Document everything

Borrowers need to be diligent about documentation regarding debt collectors. As soon as you start talking to a collection agency, write down the agent’s name, contact information and what you discussed.

If you agree to a settlement with specific conditions, have them send you a copy of that agreement in writing. You may have trouble getting them to delete the account from your credit report without a written contract, even if they verbally agreed to it.

What to do after you make your last payment

When you finish your payment plan or complete the lump sum, ask the collection agency for a letter of completion from a company signatory. Then check your credit reports to make sure that the account has been accurately updated — but note that changes may not be reflected for 30 days. Even after everything is updated correctly, keep your records in a safe place in case any issues arise later.

The bottom line

Paying off collections takes time and diligence. It can take a lot of effort to pay off your debt and improve your credit score. Yet, the work is worth it when it means improving your financial health in the long run.

If you’re having trouble paying off a debt in collections on your own, you may consider taking out a debt consolidation loan if your credit allows it or if you can find a qualified co-signer. This won’t eliminate your debt, but it may help you pay less interest and simplify the process.

No matter which payment option you choose, take the extra steps of confirming your debt and getting the appropriate paperwork to protect yourself both now and in the future.

Frequently asked questions

  • Every lender has guidelines on how many payments a borrower can miss before they’re in default. With some lenders, a debt defaults as soon as the borrower misses a payment. With others, you’ll be charged late fees on your initial missed payments before the lender takes additional action. Typically, it takes three to six months before a creditor marks your account as default. Once the debt is in default, the lender may try to collect the money itself or sell the debt to a collection agency.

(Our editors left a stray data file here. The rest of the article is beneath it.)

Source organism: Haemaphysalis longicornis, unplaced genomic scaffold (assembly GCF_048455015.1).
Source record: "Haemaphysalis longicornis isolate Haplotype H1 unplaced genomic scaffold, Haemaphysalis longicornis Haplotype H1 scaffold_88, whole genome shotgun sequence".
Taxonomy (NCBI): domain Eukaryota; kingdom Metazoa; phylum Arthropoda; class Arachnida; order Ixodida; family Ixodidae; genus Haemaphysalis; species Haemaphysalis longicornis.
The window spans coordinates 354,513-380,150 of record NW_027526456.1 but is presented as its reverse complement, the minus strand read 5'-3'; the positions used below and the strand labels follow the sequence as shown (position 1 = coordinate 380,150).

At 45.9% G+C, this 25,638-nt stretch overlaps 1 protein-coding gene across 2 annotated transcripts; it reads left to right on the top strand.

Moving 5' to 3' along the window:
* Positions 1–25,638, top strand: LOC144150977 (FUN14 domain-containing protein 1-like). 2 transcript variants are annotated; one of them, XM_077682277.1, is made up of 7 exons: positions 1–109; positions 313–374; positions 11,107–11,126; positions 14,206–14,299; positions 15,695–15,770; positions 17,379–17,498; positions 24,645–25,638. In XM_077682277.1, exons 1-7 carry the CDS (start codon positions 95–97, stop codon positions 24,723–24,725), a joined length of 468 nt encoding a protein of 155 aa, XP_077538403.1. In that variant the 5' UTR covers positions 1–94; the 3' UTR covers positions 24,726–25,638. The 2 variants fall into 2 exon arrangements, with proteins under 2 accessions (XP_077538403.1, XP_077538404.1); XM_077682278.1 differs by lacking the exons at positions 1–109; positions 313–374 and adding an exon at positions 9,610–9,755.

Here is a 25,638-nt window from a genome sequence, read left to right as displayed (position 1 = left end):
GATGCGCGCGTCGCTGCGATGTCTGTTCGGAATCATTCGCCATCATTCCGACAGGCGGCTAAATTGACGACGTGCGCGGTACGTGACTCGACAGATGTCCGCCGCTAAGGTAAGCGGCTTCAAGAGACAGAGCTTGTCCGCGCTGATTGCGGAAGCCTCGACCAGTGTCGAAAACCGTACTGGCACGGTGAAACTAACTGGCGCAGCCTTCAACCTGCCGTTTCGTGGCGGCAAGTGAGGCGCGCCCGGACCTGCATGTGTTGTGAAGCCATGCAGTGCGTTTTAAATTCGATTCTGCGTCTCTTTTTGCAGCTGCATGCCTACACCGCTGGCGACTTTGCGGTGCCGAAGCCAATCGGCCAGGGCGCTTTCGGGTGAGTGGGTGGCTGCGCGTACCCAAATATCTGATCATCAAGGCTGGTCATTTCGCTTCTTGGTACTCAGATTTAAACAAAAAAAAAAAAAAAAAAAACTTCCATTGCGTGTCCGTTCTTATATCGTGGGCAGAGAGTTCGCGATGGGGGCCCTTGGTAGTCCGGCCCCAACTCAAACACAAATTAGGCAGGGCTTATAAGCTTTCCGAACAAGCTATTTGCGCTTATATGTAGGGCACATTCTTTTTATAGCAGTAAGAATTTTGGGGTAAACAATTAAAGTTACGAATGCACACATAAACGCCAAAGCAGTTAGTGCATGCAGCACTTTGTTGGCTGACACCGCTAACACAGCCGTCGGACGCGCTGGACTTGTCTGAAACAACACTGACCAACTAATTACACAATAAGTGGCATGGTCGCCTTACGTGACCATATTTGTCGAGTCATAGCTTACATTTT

• Any payment to a creditor at least 30 days late can appear on your credit report as a negative entry. A late payment can stay on your credit report for up to seven years. Each event hurts your credit score because your payment history equals 35 percent of your total score. Once a debt goes to collections, it can be added to your credit report as a separate account. Your account is flagged with a collection status when the debt is transferred to collections.While the exact point drop varies from person to person, most consumers will see a major decrease in their credit score, often several hundred points. However, the impact of these entries will decrease over time, especially if you adopt positive financial habits.
  • If you don’t pay off a debt in collections, in the best-case scenario, you’ll have your credit score dinged for seven years and continue to be contacted by collectors until the debt falls off. The best-case scenario is only likely if your debt is too small to be worth the collection company’s time. Collections agencies can and will sue you and potentially garnish your wages or seize your assets, like your home if you lose in court.
  • Debt collection scams are real, and scammers may use anxieties about debt to pressure you into paying. Watch out for supposed debt collectors withholding information, calling you late at night, threatening jail time or asking you to pay with a prepaid card. Confirming both your debt and the collection agency’s right to your payments goes a long way in protecting you against potential fraud. Never give anyone access to your bank account. Instead, pay with certified checks and keep detailed records of your payments and your original agreement.If you think a debt collector has broken the law, report them to the CFPB. You can also sue them in federal court within one year of when they broke the law.
  • If you don’t respond to a debt collector within a certain period, they can sue you in court. This time varies by state, so check your state regulations to see how long an agency has to sue you. If the debt collector wins, they may receive the right to garnish your wages. Garnishing wages means they can contact your employer and ask that a portion of your paycheck be diverted to them. They may also put a lien on any property you own, like your home. In this case, you would be unable to sell the home while the lien is in effect, and your creditor might also be able to foreclose on your home with a court judgment.